Here, we report on two novel sexual basidiomycetous red yeast species of the genus Cystofilobasidium. Cystofilobasidium lacus-mascardii sp. nov. is based on sexually compatible strains isolated from Lake Mascardi, an ultraoligotrophic lake in north-western Patagonia, Argentina. Following the discovery of the first isolate of this species, additional (sexually compatible) strains were isolated using a selective medium containing erythritol as the sole source of carbon. The second novel species corresponds to the sexual state of Cryptococcus macerans. In spite of accounts over the last 20 years of sexually compatible strains of this species, the complete life has never been observed. We provide evidence of a Cystofilobasidium-like basidial stage with teliospores and slender holobasidia, based on the study of self-fertile (homothallic) and self-sterile (heterothallic) isolates of Cryptococcus macerans. A revised molecular phylogeny of the genus Cystofilobasidium is presented and the most salient features of Cystofilobasidium lacus-mascardii sp. nov. (type strain CBS 10642T =PYCC 5819T =CRUB 1046T) and Cystofilobasidium macerans sp. nov. (type strain CBS 10757T) are discussed and compared with those of the remaining species in the genus. Information on additional Patagonian isolates belonging to the Cystofilobasidiales is also included in this report.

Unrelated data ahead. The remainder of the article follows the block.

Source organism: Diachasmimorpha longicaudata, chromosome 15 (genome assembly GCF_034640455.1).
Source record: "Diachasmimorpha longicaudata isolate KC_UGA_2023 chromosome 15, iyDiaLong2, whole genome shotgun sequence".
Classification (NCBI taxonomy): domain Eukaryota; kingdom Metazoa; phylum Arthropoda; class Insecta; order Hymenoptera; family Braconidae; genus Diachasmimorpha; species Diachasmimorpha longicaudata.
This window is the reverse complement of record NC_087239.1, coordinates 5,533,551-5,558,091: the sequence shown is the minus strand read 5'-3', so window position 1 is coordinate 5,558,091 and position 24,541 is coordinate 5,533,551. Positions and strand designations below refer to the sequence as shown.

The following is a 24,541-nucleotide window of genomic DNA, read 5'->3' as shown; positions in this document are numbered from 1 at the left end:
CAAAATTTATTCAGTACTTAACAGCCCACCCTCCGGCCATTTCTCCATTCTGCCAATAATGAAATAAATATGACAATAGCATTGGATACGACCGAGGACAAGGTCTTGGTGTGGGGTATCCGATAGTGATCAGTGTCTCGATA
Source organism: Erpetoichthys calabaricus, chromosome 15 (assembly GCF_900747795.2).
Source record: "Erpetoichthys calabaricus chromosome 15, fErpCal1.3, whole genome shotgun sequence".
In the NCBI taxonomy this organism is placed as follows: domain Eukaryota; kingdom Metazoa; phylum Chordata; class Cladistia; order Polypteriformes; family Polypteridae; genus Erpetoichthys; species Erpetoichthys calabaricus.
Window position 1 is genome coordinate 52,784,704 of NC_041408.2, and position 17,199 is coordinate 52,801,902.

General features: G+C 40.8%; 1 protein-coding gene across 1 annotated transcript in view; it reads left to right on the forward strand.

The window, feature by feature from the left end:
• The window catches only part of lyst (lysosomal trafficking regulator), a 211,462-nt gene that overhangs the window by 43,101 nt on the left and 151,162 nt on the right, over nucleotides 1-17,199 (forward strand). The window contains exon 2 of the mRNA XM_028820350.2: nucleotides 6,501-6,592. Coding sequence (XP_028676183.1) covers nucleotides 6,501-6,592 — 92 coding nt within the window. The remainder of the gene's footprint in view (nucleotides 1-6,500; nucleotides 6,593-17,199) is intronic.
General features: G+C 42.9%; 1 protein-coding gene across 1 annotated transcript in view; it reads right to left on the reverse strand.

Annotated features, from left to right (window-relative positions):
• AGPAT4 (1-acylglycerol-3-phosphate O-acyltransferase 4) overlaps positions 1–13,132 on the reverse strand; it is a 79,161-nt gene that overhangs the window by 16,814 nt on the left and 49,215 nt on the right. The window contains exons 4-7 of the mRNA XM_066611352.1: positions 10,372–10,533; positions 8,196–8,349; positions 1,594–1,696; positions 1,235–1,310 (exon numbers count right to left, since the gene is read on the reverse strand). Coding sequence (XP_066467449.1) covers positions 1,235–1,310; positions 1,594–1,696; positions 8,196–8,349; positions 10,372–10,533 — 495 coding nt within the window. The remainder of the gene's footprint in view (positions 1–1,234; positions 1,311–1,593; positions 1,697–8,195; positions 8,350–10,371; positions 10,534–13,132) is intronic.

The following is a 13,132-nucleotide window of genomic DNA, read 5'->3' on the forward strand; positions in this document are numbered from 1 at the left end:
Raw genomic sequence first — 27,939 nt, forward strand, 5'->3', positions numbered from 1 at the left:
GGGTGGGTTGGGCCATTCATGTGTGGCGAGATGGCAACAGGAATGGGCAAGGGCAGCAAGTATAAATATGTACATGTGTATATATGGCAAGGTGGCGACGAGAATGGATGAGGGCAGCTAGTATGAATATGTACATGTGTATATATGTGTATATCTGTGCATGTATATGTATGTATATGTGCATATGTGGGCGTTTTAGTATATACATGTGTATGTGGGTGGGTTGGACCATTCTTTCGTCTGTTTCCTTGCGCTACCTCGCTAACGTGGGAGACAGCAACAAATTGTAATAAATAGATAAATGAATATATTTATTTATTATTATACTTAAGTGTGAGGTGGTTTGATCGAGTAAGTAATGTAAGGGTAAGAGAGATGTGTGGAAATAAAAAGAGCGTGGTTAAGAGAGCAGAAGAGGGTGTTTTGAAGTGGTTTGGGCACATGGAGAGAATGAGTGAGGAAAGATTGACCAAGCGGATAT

Cryptococcus terrestris sp. nov. (Basidiomycota, Agaricomycotina, Tremellomycetes, Tremellales) is typified by CJDX4 Y23T (=CBS 10810T =NRRL Y-48451T), isolated from forest soil in Oklahoma, USA. This species is most readily identified by the sequence of the D1/D2 domain region of the 26S rDNA and ITS (internal transcribed spacer) region. Additional strains from Oklahoma (C107DX4 Y11 =CBS 10813 =NRRL Y-48452) and Brazil (Ep11c =CBS 10812 =NRRL Y-48454; 56e =CBS 10811 =NRRL Y-48453) either had identical sequences or differed minimally. C. terrestris differs physiologically from the most closely related species, Cryptococcus flavescens, by the weak or delayed assimilation of ribose and salicin, and differs from Cryptococcus aureus by the utilization of nitrate and nitrite and growth in vitamin-free medium.